For more than a century, these Bonesmen were all white men. Even in 1964, the year of the landmark Civil Rights Act, Skull and Bones failed to induct an African American. The discrimination didn't go unnoticed: Future Senator Joe Lieberman declined a tap that year because of it. "The changes this year were not sufficiently significant," he wrote in his letter of rejection. Instead, he joined a society called Elihu, which was known for its progressive practices.
"Worries of a lack of diversity died in realizing that the group will range from a Catholic Socialist to a fat cat, St. Paul's, Fence Club type," Lieberman wrote.
The following year, the Order inducted Orde Coombs, a black student and herald of racial equity. "Skull and Bones wanted to tap campus leaders," says Barrington Daniels Parker Jr., a federal judge who was Coombs' classmate, "and Orde was a big man on campus."
Though the group's policy banned women, it didn't include racial restrictions, Bonesmen say. "Orde was chosen because he was a smart, interesting guy who happened to be a minority," says a Bonesman from his class. "He became my first real African American friend." Most of the delegations that followed upheld the precedent, but African Americans were tapped only in token numbers.
It was Coombs' club that tapped a trophy-winning debater who was president of the Yale Political Union: John Kerry. At the time, such accolades were often rewarded with membership: the Yale Daily News editor(Lieberman), the football team captain, and the student council president were Bones shoo-ins.
So were legacy taps. George W. Bush was the seventh Bush scion to enter the Order, a result of his family lineage, Bonesmen say.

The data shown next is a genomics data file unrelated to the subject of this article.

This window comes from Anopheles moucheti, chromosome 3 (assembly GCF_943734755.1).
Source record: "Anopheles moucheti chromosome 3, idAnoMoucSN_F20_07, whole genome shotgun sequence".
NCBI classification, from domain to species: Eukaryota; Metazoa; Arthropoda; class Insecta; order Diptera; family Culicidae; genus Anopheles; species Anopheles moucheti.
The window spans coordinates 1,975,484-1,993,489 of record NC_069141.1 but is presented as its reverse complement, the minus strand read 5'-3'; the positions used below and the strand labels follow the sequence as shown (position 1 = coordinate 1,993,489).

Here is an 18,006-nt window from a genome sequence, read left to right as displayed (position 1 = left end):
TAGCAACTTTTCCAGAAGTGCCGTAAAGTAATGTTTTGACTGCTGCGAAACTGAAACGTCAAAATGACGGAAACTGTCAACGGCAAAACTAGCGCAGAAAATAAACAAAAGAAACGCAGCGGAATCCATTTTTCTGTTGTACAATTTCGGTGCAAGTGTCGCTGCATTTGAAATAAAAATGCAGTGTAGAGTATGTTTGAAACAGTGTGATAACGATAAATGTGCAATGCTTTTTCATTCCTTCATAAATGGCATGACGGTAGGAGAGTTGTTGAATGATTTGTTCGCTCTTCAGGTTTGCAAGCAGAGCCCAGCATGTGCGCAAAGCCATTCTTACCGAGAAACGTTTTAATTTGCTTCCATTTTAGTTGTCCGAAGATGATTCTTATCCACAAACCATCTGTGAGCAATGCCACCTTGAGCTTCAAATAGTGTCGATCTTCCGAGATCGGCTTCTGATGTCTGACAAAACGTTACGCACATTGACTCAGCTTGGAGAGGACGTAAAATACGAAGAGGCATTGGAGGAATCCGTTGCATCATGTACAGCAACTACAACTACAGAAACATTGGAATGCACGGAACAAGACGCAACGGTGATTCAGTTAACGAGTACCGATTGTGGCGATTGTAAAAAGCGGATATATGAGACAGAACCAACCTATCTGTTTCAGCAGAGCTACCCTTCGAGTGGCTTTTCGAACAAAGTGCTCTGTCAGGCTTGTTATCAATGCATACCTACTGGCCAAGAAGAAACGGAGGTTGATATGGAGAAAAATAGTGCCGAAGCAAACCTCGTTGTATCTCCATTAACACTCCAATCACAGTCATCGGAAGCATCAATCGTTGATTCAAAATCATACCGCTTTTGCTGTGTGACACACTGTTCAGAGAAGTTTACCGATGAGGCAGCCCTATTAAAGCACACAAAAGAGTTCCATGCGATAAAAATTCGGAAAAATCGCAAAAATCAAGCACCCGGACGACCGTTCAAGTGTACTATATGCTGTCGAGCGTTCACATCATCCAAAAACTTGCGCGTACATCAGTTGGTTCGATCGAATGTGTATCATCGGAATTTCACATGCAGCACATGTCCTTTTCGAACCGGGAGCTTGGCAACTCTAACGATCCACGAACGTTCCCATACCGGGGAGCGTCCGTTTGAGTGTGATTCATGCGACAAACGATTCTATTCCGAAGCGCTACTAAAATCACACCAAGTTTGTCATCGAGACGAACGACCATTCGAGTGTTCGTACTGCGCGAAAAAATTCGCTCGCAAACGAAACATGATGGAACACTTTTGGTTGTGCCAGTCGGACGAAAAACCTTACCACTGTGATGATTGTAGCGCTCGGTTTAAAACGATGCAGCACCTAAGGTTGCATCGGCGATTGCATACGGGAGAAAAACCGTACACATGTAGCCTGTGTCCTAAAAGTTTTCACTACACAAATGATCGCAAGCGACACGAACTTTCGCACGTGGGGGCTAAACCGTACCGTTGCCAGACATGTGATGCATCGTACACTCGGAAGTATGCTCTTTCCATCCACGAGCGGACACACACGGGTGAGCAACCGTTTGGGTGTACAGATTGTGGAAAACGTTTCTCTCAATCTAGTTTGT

By the 1960s, dozens of Yale secret societies had been created, and all but three --Skull and Bones, Wolf's Head, and Scroll and Key -- admitted women shortly after the university turned co-ed in 1969. Though the Bonesmen of 1971 proposed women's integration, older alumni balked at the plan.
The Order suffered an unprecedented decline for years thereafter. New Haven had become a hotbed of student activism where patriarchal values were offensive. Increasingly, top Yalies rejected Bones bids in favor of more progressive societies. In 1986, when Kerry personally tapped Jacob Weisberg, now editor-in-chief of the Slate Group, Weisberg responded, according to Alexandra Robbins' book , "You're a liberal -- why do you support this organization that does not admit women?" Like Lieberman, Weisberg joined Elihu instead.
"There were rituals that some women would find offensive," says a Bonesmen from the 1960s, who refused to elaborate. "Some [alumni] wanted to fight to make sure those traditions didn't have to change."
The Bonesmen of 1991 wrote a letter to their alumni saying the society had become known as "flagrantly discriminatory and bigoted," according to Robbins' book. In a spat that made national headlines, members past and present voted to settle the issue. When the pro-women faction won, dissenters led by conservative icon William F. Buckley obtained a court order that negated the measure. But Buckley's troop lost a second society-wide vote, and the first Boneswomen entered the Tomb.